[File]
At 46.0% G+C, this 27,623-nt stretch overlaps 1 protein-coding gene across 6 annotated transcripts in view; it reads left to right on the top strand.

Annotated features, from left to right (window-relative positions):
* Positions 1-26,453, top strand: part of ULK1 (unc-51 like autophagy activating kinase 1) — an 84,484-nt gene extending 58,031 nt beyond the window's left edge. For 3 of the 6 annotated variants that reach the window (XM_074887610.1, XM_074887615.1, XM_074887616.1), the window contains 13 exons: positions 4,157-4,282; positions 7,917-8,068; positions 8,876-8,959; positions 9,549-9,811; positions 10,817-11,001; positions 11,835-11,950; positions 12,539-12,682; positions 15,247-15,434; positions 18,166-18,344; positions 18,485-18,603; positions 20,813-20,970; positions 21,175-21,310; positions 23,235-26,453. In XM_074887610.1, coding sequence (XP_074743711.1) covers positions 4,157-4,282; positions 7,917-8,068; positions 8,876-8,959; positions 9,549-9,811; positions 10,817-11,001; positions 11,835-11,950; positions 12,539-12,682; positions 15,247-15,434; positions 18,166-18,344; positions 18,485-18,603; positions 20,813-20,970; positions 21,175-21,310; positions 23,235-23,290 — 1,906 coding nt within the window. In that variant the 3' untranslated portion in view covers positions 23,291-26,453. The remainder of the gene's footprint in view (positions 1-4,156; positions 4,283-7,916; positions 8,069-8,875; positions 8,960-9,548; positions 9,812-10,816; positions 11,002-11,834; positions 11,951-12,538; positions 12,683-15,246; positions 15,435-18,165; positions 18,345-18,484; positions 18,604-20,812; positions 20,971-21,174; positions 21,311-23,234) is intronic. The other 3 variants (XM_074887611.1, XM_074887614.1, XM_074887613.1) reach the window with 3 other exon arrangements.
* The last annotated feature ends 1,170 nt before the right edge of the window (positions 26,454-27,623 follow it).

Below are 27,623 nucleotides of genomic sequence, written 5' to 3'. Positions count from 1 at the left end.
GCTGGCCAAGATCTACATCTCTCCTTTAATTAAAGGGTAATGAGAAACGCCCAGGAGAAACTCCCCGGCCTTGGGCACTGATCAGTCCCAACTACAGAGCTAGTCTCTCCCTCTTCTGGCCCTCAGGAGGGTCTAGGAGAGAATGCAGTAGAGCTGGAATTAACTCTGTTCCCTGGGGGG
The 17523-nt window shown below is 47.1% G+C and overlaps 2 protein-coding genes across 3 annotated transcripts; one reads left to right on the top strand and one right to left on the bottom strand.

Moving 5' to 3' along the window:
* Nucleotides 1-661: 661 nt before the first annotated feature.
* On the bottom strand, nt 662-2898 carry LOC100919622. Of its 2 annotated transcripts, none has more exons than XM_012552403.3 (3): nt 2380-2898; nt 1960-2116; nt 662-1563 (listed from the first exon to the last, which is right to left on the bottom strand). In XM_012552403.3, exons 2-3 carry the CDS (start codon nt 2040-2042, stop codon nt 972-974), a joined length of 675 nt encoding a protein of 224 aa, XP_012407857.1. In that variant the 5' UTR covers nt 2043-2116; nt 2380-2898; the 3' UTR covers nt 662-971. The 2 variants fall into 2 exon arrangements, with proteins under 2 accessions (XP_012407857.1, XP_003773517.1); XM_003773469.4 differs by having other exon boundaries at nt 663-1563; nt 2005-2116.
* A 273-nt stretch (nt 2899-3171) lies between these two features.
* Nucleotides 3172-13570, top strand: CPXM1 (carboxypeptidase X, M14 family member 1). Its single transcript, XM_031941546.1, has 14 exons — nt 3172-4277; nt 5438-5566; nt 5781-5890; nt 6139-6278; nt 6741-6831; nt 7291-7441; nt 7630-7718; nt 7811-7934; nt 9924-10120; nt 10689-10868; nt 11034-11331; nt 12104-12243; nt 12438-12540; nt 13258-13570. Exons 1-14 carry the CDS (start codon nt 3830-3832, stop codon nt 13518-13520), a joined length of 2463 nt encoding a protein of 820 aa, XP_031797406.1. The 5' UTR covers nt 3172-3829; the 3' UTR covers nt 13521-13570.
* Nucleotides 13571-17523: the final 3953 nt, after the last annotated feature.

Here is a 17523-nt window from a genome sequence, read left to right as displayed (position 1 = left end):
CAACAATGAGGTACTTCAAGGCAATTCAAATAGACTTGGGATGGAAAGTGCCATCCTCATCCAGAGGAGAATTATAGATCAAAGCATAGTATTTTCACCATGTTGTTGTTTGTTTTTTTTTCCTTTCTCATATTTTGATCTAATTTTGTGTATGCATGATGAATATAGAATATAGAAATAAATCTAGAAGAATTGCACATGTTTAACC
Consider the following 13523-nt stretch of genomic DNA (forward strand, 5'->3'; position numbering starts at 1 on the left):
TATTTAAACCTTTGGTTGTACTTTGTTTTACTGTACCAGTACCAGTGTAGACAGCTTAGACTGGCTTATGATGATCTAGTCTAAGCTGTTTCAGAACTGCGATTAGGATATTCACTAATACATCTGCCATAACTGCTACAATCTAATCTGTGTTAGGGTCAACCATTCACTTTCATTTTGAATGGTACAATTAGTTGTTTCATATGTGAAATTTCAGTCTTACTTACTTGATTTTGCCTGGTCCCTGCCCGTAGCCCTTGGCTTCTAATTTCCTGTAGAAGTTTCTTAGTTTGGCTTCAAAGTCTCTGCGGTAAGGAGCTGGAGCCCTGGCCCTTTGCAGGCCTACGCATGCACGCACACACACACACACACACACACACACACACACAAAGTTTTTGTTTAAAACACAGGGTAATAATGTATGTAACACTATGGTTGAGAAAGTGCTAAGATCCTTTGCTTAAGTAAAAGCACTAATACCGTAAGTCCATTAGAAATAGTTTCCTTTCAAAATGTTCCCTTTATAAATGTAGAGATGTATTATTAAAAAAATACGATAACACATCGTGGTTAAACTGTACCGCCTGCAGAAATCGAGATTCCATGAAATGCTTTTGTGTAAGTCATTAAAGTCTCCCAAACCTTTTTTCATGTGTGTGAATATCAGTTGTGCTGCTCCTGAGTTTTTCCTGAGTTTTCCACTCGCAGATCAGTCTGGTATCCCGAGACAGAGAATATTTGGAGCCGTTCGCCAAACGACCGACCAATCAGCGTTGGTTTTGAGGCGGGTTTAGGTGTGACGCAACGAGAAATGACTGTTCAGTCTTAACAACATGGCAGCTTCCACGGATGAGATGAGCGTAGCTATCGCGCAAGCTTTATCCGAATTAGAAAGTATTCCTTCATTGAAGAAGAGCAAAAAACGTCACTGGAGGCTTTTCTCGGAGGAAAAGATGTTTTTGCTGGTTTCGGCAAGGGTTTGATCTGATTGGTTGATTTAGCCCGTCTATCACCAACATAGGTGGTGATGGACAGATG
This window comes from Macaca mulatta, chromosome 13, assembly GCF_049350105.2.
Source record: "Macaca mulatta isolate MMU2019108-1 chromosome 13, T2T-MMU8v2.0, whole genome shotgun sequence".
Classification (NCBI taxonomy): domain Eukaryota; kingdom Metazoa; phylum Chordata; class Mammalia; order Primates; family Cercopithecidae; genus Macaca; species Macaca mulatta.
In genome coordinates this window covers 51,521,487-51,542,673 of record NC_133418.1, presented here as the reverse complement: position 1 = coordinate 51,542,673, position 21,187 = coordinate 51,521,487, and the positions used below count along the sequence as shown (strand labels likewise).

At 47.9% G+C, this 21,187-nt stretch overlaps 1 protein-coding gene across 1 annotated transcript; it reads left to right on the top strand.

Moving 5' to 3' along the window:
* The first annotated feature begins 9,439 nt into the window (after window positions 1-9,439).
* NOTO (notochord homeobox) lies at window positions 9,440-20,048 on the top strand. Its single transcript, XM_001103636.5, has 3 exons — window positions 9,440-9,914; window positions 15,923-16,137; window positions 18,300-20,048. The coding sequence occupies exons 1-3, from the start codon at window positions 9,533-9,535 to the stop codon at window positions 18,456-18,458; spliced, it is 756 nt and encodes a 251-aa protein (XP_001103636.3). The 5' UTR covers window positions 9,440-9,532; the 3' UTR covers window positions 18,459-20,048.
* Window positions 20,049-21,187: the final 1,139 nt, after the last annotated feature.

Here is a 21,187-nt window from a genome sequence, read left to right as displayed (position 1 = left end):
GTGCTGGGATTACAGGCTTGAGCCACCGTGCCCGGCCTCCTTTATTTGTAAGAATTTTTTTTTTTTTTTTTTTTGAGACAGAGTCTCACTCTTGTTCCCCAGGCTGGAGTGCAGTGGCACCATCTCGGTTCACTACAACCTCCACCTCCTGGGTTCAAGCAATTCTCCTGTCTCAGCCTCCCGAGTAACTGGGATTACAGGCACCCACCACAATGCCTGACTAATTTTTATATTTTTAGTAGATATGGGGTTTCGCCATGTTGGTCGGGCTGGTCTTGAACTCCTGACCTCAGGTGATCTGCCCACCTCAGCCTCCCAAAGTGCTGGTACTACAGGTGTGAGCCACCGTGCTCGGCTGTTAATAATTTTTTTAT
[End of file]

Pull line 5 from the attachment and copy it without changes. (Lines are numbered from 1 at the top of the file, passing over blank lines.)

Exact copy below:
Below are 27,623 nucleotides of genomic sequence, written 5' to 3'. Positions count from 1 at the left end.